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Cable Television News Election Forecasts

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To whom are you turning to get your Election 2006 news? On cable television, the horserace coverage that dominated the summer season (e.g. the U.S. Senate races in Virginia and Connecticut) has, in recent weeks, been replaced by more generalized, sweeping coverage in which many hosts and pundits are making big-picture forecasts as to which political party will control Congress in January 2007.

Always entertaining, the tone of MSNBC's Chris Matthews' ("Hardball") coverage clearly anticipates a wholesale takeover of the Hill by the Democratic Party come November. Matthews frequently documents how the big errors made by Republicans during the past year (e.g. Jack Abramoff, Bob Ney, Duke Cunningham, Mark Foley) are turning the tide towards the Democrats, while not spending much air time on corruption or ineptitude on the democratic side (e.g. William Jefferson). Matthews' fellow "Hardballer" guests (e.g. Howard Fineman, Chuck Todd) are not partisan hacks by any stretch, but do follow Matthews' lead in the tone of their analysis. Last night Matthews even went so far as to suggest the Arizona Senate seat (held by Republican Jon Kyl) may be in play (a seat viewed by the New York Times, Cook Political Report, and Roll call as "Safe Republican").

On Fox News, long-time political observers Mort Kondracke and Fred Barnes (also co-hosts of "The Beltway Boys") also both now officially predict a Democratic takeover of the US House—with Kondracke expecting a bigger victory than the more conservative Barnes. Unlike Matthews, both analysts frequently point out the difficulty in Democrats winning the Senate.

However, Fox's cable television news king Bill O'Reilly ("The O'Reilly Factor") has largely avoided political analysis of the US House and Senate races, bringing Newt Gingrich or Dick Morris on his program perhaps once a week to discuss the elections. O'Reilly, frequently reminding his viewers he is not a conservative or a republican but a "traditionalist," may be silent because he has not yet figured out how discussing a potential Democratic takeover fits into his program's tone (or with the message of his brand new book "Culture Warrior" in which he paints a war of traditionalists against 'secular progressives' - those who reside in the far left wing of the Democratic Party).

On CNN, it is unlikely Larry King will spend much time addressing politics (scandals aside) until a few days before the election, while Anderson Cooper's 360 program has split its time with his travels to Africa and the John Mark Carr tabloid developments. Wolf Blitzer's coverage of D.C. is extensive, but nearly always straight—you won't hear any predictions from him.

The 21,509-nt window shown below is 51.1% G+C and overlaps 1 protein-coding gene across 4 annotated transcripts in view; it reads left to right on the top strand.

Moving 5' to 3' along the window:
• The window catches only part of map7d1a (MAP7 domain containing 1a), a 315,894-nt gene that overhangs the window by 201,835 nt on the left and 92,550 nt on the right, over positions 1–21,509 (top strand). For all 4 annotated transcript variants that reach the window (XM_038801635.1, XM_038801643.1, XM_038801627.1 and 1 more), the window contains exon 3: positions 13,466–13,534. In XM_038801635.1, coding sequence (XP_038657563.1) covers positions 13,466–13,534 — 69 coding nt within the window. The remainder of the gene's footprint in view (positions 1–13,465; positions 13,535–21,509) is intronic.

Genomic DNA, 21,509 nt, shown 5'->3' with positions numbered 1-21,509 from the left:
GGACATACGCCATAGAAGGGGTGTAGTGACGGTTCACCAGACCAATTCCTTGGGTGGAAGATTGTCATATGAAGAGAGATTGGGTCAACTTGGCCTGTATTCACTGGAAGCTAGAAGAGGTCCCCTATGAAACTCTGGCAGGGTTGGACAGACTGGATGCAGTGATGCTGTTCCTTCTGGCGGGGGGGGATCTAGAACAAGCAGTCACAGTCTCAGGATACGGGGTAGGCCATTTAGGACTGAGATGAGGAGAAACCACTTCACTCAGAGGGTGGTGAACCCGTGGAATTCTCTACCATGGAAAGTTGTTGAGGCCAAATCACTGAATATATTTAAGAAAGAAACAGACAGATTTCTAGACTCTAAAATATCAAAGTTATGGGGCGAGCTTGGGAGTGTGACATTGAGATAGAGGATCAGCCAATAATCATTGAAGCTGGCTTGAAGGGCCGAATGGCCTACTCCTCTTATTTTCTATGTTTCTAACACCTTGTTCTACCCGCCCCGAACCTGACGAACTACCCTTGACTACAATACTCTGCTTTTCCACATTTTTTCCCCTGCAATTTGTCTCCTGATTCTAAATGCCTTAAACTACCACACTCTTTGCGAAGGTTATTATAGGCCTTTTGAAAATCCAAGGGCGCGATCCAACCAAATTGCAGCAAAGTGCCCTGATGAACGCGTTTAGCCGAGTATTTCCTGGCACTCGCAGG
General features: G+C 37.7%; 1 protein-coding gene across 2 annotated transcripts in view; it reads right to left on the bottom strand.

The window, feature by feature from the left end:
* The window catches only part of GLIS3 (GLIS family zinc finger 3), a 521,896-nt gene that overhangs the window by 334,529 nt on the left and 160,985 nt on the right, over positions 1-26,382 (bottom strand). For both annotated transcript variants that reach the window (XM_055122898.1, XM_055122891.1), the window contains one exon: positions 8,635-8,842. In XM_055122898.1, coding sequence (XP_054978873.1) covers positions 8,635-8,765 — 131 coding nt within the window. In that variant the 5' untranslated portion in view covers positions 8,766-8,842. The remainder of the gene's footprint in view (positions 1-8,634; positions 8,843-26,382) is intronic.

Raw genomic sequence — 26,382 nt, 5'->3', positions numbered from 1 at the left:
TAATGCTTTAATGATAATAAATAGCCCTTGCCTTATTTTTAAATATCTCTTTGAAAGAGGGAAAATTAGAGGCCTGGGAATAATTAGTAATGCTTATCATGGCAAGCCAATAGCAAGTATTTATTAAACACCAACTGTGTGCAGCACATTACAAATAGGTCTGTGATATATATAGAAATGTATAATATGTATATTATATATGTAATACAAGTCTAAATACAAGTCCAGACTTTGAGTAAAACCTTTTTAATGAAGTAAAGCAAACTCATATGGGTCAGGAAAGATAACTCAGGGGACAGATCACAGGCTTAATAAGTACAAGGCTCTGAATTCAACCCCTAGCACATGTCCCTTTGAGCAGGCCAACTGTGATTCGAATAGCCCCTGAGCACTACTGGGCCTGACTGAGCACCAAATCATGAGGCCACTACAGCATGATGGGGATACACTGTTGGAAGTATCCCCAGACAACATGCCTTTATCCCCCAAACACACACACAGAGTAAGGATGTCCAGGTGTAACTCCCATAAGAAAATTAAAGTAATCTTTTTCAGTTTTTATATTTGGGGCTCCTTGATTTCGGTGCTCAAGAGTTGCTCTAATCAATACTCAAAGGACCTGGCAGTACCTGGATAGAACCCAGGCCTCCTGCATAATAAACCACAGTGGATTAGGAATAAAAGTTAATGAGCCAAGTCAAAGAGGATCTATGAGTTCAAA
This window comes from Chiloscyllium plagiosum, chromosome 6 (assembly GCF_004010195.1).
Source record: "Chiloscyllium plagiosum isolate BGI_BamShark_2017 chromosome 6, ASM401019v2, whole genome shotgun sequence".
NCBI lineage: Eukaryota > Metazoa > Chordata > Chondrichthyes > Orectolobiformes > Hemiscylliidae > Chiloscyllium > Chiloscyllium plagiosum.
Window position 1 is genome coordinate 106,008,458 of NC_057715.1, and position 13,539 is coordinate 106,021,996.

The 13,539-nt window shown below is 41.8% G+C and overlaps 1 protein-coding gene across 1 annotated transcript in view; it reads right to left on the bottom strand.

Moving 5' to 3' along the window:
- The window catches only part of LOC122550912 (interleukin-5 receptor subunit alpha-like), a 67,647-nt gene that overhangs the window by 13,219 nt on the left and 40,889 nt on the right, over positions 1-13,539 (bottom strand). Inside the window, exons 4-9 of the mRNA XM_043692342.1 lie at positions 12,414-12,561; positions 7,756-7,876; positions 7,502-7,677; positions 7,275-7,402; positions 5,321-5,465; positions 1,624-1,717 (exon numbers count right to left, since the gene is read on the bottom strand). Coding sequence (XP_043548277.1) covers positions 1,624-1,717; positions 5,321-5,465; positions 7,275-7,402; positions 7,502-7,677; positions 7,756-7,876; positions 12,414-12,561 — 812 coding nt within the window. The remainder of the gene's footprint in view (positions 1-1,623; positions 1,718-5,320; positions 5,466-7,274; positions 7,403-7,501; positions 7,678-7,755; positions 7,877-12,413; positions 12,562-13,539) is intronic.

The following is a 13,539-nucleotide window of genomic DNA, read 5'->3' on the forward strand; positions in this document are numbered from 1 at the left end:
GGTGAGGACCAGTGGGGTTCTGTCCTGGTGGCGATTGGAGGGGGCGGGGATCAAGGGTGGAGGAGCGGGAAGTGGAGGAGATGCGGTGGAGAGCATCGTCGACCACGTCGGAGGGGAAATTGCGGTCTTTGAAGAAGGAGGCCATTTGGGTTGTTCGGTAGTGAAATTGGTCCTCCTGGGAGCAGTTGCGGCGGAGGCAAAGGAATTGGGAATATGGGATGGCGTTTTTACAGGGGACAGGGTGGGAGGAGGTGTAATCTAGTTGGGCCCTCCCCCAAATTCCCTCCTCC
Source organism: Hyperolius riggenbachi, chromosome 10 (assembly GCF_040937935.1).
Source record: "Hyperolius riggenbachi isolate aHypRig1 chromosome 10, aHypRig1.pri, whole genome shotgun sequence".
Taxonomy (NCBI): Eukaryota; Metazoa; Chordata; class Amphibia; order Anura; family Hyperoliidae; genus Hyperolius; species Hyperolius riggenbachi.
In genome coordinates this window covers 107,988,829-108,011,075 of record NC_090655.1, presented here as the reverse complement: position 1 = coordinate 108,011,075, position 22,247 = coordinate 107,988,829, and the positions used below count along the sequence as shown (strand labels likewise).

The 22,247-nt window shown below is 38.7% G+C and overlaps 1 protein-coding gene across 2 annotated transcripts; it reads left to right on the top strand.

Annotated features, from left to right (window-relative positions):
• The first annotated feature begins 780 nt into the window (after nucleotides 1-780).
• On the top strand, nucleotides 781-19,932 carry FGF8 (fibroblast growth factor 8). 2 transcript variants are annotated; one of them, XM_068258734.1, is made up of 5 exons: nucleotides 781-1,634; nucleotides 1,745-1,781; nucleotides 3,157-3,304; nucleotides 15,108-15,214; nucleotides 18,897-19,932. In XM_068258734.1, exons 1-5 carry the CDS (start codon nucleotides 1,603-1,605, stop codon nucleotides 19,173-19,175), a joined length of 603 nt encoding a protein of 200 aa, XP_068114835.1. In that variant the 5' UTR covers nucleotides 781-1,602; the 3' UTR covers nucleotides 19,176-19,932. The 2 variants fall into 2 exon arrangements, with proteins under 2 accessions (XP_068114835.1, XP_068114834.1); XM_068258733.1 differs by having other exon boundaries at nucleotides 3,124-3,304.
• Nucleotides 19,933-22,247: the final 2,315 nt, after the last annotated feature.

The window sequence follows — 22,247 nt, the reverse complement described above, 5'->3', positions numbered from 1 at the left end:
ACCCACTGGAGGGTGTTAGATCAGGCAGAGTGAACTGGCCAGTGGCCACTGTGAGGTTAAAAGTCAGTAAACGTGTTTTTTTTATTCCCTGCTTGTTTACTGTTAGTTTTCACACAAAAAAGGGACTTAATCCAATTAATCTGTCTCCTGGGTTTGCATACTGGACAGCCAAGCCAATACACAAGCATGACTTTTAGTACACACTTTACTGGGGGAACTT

So, who do you trust on cable television to provide the best Election 2006 analysis this autumn?

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2 Comments


  • Clearly, the best political coverage on television comes from PBS's Jim Lehrer. His program, The News Hour, is steadfastly the most balanced in its coverage, including both liberal and conservative views. He'll probably have David Brooks (The New York Times) giving the conservative view and syndicated columnist Mark Shields, who presents a liberal view. Both always give very insightful analyses. Both Brooks and Shields (not to be confused with Brooke Shields ... :-)) have been predicting a Democratic swing in the coming election. The News Hour with Jim Lehrer is the only program I know that will sit down to discuss a single topic for a full 10 minutes and that presents multiple viewpoints. I vote for Jim Lehrer.

  • look for the GOP to push hard on the fear factor in the next election cycle. they are counting on "BURKAPHOBIA" to swing the female vote their way.

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    Remains of the Data

    Who Has Won the Most Votes in US Senate Electoral History?

    Only three of the Top 10 and nine of the Top 50 vote-getters of all time are currently serving in the chamber.

    Political Crumbs

    Six for Thirteen

    Collin Peterson remarked last month that he is leaning to run for reelection to Minnesota's 7th Congressional District in 2016. If he does and is victorious, he will creep even closer to the top of the list of the longest-serving U.S. Representatives in Minnesota history. The DFL congressman is only the sixth Minnesotan to win at least 13 terms to the U.S. House of the 135 elected to the chamber in state history. Peterson trails 18-term DFLer Jim Oberstar (1975-2011), 16-term Republicans Harold Knutson (1917-1949) and August Andresen (1925-1933; 1935-1958), and 14-term DFLers Martin Sabo (1979-2007) and John Blatnik (1947-1974). Andresen died in office, Sabo and Blatnik retired, and Knutson and Oberstar were defeated at the ballot box in 1948 and 2010 respectively. At 70 years, 7 months, 11 days through Monday, Peterson is currently the ninth oldest Gopher State U.S. Representative in history. DFLer Rick Nolan of the 8th CD is the seventh oldest at 71 years, 1 month, 23 days.


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